Anti-Semitism revealed in Gentlemans Agreement
- Key pattern in the traditional passing plot
- Vital conversations in the plot
In Gentleman's Agreement, Phil Green, acted by Gregory Peck, embarks on the exploration of the anti-Semitic influences that Jews face, for a series that he is hired to write for a magazine. After long consideration he comes to see that the best way to communicate the experience of Jews, and not basically write about ?facts and figures' (15th minute) is actually ?to be a Jew' for some time.
[...] This is most clearly seen in when he goes to Flume Inn, a high class and anti-Semitic hotel: Manager: Are you . that is, do you follow the Hebrew religion yourself or is it just that you want to make sure. Phil: I have asked a simple question. I'd like simple answer. Manager: Well, we do have a very high-class clientele, and well, naturally . Phil: Then you do restrict your guests to Gentiles? Manager: Well, I wouldn't say that, Mr. [...]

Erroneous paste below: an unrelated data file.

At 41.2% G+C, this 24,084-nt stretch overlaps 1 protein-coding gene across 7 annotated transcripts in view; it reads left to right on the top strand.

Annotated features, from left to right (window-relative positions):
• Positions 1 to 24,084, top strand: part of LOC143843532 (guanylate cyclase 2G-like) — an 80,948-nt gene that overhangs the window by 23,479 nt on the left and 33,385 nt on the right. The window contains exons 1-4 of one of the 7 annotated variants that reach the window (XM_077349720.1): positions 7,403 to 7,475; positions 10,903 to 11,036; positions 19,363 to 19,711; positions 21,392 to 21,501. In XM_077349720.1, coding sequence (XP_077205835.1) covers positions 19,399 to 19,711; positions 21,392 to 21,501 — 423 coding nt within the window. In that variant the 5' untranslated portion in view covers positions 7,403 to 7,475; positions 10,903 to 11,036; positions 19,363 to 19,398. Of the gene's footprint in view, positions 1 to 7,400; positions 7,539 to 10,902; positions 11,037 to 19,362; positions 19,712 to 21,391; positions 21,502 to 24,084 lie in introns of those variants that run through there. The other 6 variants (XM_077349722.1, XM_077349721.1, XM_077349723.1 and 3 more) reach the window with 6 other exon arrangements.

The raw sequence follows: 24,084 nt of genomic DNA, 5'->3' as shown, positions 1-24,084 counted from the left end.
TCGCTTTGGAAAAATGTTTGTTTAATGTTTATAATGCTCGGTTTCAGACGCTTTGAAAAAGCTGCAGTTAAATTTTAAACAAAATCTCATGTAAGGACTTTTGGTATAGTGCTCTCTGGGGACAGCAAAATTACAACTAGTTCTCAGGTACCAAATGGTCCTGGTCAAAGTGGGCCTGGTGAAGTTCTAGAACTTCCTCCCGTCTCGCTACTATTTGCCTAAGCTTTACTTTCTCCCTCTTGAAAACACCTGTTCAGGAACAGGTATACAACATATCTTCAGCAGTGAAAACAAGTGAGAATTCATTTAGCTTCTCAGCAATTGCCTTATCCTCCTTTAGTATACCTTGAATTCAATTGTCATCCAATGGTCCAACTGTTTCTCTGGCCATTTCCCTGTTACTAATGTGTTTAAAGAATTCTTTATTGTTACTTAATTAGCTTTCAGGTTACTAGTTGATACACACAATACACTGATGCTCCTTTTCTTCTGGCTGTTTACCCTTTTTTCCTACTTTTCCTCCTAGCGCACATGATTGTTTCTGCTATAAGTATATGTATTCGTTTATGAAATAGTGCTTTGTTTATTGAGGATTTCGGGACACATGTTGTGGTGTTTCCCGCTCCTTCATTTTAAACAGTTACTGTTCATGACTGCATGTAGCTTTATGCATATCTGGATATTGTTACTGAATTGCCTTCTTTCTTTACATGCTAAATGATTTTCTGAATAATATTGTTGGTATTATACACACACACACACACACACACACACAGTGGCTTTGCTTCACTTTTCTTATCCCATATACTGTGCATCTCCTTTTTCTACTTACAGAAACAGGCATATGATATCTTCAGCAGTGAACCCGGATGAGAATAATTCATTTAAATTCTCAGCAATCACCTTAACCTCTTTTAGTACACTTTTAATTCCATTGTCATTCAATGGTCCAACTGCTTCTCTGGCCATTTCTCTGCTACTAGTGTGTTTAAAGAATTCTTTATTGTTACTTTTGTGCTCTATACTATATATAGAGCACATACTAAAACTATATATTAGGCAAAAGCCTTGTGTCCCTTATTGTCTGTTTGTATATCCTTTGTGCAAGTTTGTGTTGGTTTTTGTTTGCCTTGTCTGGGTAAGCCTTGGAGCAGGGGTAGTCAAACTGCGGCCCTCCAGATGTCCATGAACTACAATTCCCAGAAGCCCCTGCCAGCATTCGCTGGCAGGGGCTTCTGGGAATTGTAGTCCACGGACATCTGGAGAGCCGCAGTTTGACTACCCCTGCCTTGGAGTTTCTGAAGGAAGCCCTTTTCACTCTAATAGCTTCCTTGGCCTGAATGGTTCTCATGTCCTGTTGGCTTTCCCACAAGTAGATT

[...] Greeen: You mean there is enough anti-Semetism in real life without people reading it? Phil: No, but this one is doomed before I start. What could I possibly say that hasn't been said before? Mrs. Green: I don't know. Maybe it hasn't been said well enough. If ith had, you wouldn't have had to explain it to Tommy, or your father and I to you. It would be nice sometime not to have to explain it to someone like Tommy. [...]